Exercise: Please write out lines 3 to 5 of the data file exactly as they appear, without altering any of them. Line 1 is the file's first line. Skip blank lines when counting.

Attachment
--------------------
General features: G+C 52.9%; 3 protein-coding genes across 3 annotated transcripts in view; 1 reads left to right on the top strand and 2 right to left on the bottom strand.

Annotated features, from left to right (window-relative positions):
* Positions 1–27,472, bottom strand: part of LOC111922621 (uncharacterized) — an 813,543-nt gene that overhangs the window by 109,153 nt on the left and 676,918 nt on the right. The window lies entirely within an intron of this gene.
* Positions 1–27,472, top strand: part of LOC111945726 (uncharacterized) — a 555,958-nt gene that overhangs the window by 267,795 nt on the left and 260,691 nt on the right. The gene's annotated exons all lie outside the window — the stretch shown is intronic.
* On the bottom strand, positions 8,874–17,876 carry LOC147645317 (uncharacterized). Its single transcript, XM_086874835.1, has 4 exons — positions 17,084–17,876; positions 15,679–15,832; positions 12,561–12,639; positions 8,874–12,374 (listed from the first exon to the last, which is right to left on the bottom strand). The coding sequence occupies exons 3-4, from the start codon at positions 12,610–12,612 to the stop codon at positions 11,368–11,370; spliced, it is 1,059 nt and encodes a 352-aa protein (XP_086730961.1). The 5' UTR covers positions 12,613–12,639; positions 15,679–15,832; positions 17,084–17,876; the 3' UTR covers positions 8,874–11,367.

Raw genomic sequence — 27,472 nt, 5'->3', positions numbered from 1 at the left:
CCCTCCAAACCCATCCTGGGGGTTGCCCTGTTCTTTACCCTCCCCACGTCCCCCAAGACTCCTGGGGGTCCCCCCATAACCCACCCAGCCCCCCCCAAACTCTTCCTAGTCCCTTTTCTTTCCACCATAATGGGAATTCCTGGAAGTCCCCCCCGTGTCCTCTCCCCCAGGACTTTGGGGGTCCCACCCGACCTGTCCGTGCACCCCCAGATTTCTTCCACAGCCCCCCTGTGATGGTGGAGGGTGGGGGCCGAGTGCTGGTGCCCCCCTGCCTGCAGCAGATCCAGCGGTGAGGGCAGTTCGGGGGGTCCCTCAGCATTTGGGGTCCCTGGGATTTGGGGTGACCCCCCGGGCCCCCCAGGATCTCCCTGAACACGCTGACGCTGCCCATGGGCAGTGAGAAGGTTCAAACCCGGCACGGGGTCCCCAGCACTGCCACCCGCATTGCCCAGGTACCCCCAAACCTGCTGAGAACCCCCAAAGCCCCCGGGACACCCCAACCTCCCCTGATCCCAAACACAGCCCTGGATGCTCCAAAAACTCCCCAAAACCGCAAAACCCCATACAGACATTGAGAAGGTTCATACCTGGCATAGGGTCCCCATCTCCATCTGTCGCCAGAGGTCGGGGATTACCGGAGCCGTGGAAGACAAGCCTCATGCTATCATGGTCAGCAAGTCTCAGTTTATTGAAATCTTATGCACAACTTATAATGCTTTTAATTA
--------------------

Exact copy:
* Positions 1–27,472, bottom strand: part of LOC111922621 (uncharacterized) — an 813,543-nt gene that overhangs the window by 109,153 nt on the left and 676,918 nt on the right. The window lies entirely within an intron of this gene.
* Positions 1–27,472, top strand: part of LOC111945726 (uncharacterized) — a 555,958-nt gene that overhangs the window by 267,795 nt on the left and 260,691 nt on the right. The gene's annotated exons all lie outside the window — the stretch shown is intronic.
* On the bottom strand, positions 8,874–17,876 carry LOC147645317 (uncharacterized). Its single transcript, XM_086874835.1, has 4 exons — positions 17,084–17,876; positions 15,679–15,832; positions 12,561–12,639; positions 8,874–12,374 (listed from the first exon to the last, which is right to left on the bottom strand). The coding sequence occupies exons 3-4, from the start codon at positions 12,610–12,612 to the stop codon at positions 11,368–11,370; spliced, it is 1,059 nt and encodes a 352-aa protein (XP_086730961.1). The 5' UTR covers positions 12,613–12,639; positions 15,679–15,832; positions 17,084–17,876; the 3' UTR covers positions 8,874–11,367.